SELinux Learning Activity

Hands-On Lab

 

Photo of Rob Marti

Rob Marti

Linux Training Architect I in Content

Length

00:30:00

Difficulty

Intermediate

In this lab we'll use SELinux to resolve a scenario that is common in the real world. Doing this will help to understand the tools available and where to look when troubleshooting SELinux issues.

What are Hands-On Labs?

Hands-On Labs are scenario-based learning environments where learners can practice without consequences. Don't compromise a system or waste money on expensive downloads. Practice real-world skills without the real-world risk, no assembly required.

SELinux Learning Activity

Introduction

In this lab we'll use SELinux to resolve a scenario that is common in the real world. Doing this will help to understand the tools available and where to look when troubleshooting SELinux issues.

The Scenario

We've been tasked with setting up a new web server, and we're required to have SELinux in enforcing mode. The website data must reside in /opt/website.

Once the SELinux contexts are set correctly for that directory we have to deploy the website, making sure that /opt/website/index.html has the correct SELinux permissions so it can be served out.

Get Logged In

Use the credentials and server IP in the hands-on lab overview page to log into our lab server. Since we'll need to be root for the all of the commands, we'll run a quick sudo -i as soon as we're in. Once that's done, we can get moving.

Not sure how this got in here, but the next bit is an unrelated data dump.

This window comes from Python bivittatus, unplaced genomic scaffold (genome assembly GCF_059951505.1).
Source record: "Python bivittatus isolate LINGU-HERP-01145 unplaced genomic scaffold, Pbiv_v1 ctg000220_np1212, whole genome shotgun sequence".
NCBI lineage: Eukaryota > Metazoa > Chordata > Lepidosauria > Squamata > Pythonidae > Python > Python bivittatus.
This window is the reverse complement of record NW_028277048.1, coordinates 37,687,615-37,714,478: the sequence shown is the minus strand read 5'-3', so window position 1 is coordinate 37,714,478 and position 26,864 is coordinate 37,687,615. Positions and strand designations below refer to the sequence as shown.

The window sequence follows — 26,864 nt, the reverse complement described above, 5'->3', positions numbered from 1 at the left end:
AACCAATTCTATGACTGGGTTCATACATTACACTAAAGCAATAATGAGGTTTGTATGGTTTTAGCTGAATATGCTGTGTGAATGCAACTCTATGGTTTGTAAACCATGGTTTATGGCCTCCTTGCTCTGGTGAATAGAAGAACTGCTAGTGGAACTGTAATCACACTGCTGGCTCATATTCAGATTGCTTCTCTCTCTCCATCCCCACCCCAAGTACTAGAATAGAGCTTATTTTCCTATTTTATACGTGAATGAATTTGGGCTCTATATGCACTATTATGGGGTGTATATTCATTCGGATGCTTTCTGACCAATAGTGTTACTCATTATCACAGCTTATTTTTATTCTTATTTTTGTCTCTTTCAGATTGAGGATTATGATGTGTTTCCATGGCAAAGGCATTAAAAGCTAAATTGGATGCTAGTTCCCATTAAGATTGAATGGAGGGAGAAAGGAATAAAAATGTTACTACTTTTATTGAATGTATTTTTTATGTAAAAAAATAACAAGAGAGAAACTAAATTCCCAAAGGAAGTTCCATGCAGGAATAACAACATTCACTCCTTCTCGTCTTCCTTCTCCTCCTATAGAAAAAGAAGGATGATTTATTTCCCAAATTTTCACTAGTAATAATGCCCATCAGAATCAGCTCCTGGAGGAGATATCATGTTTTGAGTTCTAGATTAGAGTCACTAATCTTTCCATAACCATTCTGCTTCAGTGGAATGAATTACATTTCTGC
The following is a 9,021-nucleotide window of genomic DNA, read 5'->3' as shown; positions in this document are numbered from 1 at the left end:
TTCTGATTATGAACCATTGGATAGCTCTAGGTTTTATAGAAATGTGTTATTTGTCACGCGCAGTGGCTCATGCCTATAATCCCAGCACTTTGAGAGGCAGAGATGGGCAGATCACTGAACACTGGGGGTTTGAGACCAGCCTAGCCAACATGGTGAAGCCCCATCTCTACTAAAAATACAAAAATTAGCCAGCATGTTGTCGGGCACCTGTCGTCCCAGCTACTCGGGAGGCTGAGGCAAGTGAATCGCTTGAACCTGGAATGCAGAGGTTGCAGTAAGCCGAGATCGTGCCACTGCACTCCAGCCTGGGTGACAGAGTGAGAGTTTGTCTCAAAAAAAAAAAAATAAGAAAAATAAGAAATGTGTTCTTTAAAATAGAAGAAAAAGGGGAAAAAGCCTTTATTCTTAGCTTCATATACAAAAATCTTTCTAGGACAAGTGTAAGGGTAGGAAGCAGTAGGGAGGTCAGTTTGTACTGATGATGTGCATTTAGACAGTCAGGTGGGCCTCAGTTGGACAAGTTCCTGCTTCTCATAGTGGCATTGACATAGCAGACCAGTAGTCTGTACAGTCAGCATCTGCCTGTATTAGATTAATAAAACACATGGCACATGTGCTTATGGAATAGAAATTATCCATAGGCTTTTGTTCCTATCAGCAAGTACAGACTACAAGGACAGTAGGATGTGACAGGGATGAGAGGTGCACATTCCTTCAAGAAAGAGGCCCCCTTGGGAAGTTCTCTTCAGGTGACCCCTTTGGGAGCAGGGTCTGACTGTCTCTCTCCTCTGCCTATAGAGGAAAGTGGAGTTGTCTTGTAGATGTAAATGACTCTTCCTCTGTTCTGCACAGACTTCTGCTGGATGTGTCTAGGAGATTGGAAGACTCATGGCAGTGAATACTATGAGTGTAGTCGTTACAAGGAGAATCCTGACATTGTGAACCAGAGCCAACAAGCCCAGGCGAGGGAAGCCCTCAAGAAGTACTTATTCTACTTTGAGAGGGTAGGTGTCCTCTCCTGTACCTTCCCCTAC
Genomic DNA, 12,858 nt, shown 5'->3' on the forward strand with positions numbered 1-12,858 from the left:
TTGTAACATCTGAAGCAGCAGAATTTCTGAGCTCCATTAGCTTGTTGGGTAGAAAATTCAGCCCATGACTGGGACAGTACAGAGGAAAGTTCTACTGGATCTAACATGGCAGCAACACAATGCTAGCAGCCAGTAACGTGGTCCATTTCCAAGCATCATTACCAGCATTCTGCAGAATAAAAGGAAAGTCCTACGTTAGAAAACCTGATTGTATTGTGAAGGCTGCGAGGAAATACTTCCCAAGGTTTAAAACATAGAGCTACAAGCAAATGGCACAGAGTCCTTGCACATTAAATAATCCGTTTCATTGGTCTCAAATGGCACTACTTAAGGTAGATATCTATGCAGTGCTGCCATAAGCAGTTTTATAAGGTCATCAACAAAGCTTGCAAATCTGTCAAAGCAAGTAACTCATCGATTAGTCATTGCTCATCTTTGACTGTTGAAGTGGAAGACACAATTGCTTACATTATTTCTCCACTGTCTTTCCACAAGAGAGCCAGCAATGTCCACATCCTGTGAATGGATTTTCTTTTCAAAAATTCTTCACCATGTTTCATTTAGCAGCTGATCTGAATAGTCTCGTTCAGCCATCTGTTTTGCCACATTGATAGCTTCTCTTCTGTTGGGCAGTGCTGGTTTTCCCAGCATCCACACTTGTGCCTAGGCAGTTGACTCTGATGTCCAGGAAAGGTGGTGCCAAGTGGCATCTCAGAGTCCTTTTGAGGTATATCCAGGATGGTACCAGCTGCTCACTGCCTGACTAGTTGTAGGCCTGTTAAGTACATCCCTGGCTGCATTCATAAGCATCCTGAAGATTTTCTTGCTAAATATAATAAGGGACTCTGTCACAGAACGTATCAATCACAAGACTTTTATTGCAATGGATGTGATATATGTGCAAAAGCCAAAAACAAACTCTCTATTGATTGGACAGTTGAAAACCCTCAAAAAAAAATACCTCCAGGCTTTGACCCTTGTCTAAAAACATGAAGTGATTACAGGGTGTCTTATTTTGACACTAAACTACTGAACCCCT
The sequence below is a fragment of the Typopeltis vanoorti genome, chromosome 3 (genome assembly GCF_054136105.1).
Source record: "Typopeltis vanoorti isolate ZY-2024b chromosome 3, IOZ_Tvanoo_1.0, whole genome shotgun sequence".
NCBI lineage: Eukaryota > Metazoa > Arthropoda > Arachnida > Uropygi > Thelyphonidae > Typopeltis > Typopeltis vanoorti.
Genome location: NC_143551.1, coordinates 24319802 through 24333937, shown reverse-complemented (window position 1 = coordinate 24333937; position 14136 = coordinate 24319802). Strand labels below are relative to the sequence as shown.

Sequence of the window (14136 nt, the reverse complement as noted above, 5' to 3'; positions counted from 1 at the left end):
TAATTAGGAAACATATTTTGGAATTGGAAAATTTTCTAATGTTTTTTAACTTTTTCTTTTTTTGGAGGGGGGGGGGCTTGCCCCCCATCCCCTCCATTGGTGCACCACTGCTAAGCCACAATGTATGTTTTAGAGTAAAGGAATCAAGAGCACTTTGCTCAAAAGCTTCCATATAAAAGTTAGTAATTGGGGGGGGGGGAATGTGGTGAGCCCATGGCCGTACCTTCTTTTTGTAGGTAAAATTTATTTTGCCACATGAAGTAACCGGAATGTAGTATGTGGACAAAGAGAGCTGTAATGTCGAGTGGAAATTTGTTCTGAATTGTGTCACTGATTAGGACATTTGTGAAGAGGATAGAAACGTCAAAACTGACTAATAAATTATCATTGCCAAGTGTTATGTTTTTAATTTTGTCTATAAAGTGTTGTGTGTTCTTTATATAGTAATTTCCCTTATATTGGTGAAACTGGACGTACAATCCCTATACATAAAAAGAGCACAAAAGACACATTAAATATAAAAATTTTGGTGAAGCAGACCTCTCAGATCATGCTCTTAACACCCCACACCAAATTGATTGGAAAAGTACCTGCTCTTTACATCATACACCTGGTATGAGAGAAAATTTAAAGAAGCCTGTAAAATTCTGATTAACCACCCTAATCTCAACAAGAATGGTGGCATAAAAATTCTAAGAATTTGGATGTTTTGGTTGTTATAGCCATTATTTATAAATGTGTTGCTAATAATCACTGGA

Fix the Selinux Permissions on /opt/website so That They'll Survive a Relabel

First we'll check to see what the label needs to be on /opt/website/. Since websites are normally stored in /var/www/html, we can look there to see what it should be. Let's run:

[root@host]# ls -lZ /var/www

We can see that the context should be set to httpd_sys_content_t. Now if we look at /opt/website with the same command, we'll see that it is set instead to usr_t.

We need to change this, so we'll run this:

[root@host]# semanage fcontext -a -t httpd_sys_content_t '/opt/website(/.*)?'

This makes a change in the SELinux database, but to actually make the change on the filesystem, we'll run:

[root@host]# restorecon /opt/website

Deploy the Website as Instructed and Test It

Our website's index.html page is sitting in /root, and we've been instructed to deploy the website. So let's move the file:

[root@host]# mv /root/index.html /opt/website/

Then we can trying viewing it with:

[root@host]# curl localhost/index.html`

If we get a Connection refused error, it might be that our web server isn't running yet. Try a quick systemctl start httpd to fire it up if it isn't running already.

What if we get a 403 Forbidden error? Well, let's see if it's SELinux blocking us. Run setenforce 0 to set SELinux to permissive, then try the curl command again.

If it works, then we've got to adjust SELinux. Set it back to enforcing mode with setenforce 1 and then let's dig into what's not working.

Resolve the Error When Trying to Access /opt/website/index.html

ls -lZ /opt/website will show that index.html has a content type of admin_home_t. We set the /opt/website directory up properly, but the new file in it needs some attention.

If we run restorecon /opt/website/index.html, this should be fixed. Then the curl command will work.

Conclusion

We did it. We set up a website in a non-standard directory and got it served out with SELinux still in enforcing mode. Congratulations!